While he ambled around the kitchen, making coffee out of habit and searching out something with strawberries in it (the bath soap had been strawberry scented, which had not surprised him the night before, but did now), he sifted through the conclusions he'd reached about Kira, measuring them against the facts. He simply couldn't accept that he'd been wrong about Light; it was such a simple and direct solution, and therefore the most likely to be true. The coffee smelled (and tasted) wonderful, but Ryuzaki paused in the act of swallowing as it occurred to him that he'd thought of something the day before and then forgotten it.
Briefly, he wondered if he could put this uncharacteristic disorderliness down to the influence of the flu, but he hated to think that a simple virus could affect him so much. It was a more comforting explanation than the alternative, though, which was that the Kira case was too much even for him. Ryuzaki dismissed that line of thought as soon as it arose – there was nothing that was too much for him. He finished the coffee and wrinkled his nose. Except, apparently, the prospect of iwaking up/i.
Pounding on the door interrupted his reverie. After a moment of debate, he decided to answer it. There was no one here who wanted him dead, because he did not exist in this dream. (Perhaps it was a nightmare, rather than a dream.) Ryuzaki opened the door to see the girl who had been with Kurosaki the previous day. Searching his memory, he summoned a smile and greeted her. "Good morning, Miss Kuchiki."
"Rukia's fine," she said absently, peering around. Ryuzaki would have been offended at her blatant invasion of his personal space, but he didn't get the impression that she was actually looking iat/i anything, more that she was looking through it. Apparently satisfied, she returned her gaze to him and smiled. The entire process had taken no more than a second. "Do you mind if I walk with you? The streets are hard to keep straight when you first get here."
Lies. Ryuzaki was tempted to simply close the door on her, but he found himself thanking her vaguely. He'd pulled on a school uniform again after bathing, more because it was there and clean than for any other reason, but now he had no good reason to tell Rukia that he wasn't going with her. Again, his own thoughts brought him up short. It didn't imatter/i what she thought of him; even if she'd been real, it wouldn't have mattered. She was of no use to him.
On the other hand, perhaps if he played along with this dreamscape (nightmare realm) for a while, he would be able to wake. Nothing else had quite worked so far, although he had come closest when Kurosaki had distracted him from Ishida and the invisible thing. Ryuzaki paused. As absurd as it was that he couldn't simply wake himself up, perhaps the idea that he had to find an invisible beast was no less laughable. It was a perfectly valid – if somewhat simplistic – mirror for the Kira case; perhaps he just needed to tackle something straightforward in order to give the Kira case a fresh perspective.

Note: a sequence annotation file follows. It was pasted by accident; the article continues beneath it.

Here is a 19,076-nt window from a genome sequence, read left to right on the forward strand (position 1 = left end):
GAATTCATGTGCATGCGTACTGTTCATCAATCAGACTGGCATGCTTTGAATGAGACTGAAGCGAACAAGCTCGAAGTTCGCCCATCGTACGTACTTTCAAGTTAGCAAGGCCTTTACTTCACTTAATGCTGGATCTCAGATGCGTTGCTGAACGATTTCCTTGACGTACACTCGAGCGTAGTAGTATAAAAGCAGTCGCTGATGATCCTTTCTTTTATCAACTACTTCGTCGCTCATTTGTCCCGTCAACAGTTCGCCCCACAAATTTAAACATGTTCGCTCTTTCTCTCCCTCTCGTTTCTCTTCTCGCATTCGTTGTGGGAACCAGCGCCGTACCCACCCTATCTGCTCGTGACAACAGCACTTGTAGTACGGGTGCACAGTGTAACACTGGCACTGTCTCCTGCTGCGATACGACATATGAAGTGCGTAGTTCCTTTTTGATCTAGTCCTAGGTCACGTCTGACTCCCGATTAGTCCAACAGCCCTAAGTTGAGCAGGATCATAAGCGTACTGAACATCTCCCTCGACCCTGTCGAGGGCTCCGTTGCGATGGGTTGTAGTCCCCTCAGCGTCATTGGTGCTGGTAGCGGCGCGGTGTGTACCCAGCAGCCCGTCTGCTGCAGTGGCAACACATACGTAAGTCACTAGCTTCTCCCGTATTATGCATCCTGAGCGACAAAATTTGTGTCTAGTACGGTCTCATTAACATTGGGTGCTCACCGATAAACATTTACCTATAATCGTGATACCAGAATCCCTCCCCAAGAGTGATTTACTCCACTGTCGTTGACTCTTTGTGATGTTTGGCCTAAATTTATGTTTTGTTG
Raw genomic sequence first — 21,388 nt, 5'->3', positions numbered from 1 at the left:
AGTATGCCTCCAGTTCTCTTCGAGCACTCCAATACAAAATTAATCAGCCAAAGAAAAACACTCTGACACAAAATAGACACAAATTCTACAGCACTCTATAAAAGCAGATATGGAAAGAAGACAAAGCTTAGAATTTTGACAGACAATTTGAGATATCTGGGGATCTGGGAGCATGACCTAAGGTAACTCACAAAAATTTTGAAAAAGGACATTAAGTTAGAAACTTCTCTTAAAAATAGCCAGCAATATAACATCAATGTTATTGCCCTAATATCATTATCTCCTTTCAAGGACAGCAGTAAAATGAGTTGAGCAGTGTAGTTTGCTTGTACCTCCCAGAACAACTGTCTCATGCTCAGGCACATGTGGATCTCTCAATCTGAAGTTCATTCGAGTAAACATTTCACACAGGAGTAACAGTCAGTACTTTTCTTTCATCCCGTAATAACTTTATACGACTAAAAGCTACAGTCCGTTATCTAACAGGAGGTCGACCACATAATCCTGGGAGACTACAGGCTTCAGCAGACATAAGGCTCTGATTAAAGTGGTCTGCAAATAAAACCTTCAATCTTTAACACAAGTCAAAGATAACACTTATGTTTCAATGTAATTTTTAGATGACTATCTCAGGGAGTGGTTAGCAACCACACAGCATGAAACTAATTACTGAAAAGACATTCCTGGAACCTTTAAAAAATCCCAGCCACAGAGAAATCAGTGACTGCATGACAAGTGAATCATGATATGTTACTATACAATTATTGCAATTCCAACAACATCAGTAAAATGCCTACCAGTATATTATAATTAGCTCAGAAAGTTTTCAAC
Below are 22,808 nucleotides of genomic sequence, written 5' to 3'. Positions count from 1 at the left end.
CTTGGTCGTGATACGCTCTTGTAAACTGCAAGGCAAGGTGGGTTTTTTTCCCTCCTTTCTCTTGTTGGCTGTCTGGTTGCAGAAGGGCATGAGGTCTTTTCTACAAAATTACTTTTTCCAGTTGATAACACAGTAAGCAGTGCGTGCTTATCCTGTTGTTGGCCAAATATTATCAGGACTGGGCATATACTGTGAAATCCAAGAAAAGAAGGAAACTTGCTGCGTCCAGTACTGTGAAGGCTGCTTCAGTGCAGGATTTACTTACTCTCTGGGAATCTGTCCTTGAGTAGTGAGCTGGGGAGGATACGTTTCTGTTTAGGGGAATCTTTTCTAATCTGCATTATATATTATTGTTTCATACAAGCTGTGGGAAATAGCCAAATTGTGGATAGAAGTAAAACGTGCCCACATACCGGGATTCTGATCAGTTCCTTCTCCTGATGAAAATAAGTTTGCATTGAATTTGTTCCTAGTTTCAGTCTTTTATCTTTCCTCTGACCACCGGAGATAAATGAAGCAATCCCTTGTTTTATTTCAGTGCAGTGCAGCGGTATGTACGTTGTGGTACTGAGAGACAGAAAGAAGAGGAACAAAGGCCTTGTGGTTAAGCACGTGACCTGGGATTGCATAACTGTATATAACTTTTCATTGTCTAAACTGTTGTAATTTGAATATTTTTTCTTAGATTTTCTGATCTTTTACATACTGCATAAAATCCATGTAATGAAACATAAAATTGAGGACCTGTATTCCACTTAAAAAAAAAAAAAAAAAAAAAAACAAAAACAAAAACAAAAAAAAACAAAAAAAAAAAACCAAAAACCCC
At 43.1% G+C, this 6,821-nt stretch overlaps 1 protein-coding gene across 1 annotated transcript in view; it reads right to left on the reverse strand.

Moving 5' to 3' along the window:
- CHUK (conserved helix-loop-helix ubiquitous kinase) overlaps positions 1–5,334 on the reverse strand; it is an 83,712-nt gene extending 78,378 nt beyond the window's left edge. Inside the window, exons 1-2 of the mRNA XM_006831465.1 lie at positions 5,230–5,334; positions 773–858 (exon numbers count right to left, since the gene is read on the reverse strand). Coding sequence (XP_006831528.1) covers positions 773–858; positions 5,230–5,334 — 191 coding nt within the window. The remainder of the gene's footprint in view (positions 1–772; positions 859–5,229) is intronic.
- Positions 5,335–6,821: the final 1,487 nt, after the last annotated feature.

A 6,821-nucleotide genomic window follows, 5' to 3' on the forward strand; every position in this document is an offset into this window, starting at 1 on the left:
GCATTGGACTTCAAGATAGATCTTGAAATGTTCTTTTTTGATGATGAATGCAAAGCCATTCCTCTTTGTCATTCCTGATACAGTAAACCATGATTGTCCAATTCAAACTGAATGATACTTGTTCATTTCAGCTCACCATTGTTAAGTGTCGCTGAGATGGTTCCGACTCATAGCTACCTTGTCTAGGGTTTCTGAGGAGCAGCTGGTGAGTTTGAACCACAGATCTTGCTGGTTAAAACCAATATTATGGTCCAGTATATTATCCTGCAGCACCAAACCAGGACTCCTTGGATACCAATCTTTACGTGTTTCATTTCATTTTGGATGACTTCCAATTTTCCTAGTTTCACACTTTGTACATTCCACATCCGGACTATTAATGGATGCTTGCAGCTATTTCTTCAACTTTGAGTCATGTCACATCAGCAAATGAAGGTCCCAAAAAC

Rukia was not quite tapping her foot impatiently as he came out and locked the door. Her huge dark eyes were focused entirely on him for once, and he smiled as disarmingly as he could. "Are we going to be late?"
Something in her gaze shifted, and she smiled back. "No."
Rukia shadowed him until they reached the classroom, and then left him to his own devices. Although she wasn't strictly hovering, she was still looking for something. Seated in the back of the classroom, Ryuzaki could observe the rest of his classmates easily. Kurosaki had the same tense air, although he wasn't wound quite as tightly as Rukia. Glancing around, Ryuzaki could identify two more students with slightly off attitudes. Odds were high that the seemingly bubble-headed girl and the tall, part-foreign boy could also see the invisible beasts. Ishida was nowhere to be seen.
None of the students in the classroom were adept at wearing masks as Light or Ryuzaki himself; none of them, strictly speaking, were trying. It was indeed refreshingly easy to determine who was keeping secrets.
How did one go about finding invisible beasts? As Ryuzaki could not see them himself, one of the other students would have to be his eyes. In all probability, it didn't really matter which student he eventually approached, although they all seemed to be on fairly good terms (there were others in the group, as well, but none with quite that wary stance). For once in his life, however, Ryuzaki found himself at a loss as to how to proceed. How did one go about making friends with teenagers?
The problem of how to stick around Kurosaki and the rest solved itself, for the most part. Rukia all but dragged him to the roof during the lunch break. She'd apparently decided to stop pretending that she had no ulterior motive.
"What did you mean, you can't see what Ichigo was fighting?" she demanded, hands on her hips. She was trying to loom over him, despite the thirty-five centimeter difference in height, and most people would have been somewhat cowed.
"I can't see them," Ryuzaki said calmly, digging around in his bag for something sweet. He turned up canned coffee and chocolate. "They're really none of my business."
Rukia glared. "What makes you think there's something there?"
The coffee ranked among the worst he'd ever had, but there was the caffeine and the sugar. He drank nearly half the can before answering Rukia. "You were watching Kurosaki fighting," he said finally. "The second time, Kurosaki watched Ishida's fight."
"Second-" Rukia bit off the rest of the sentence. "Are you sure you're not here for me?"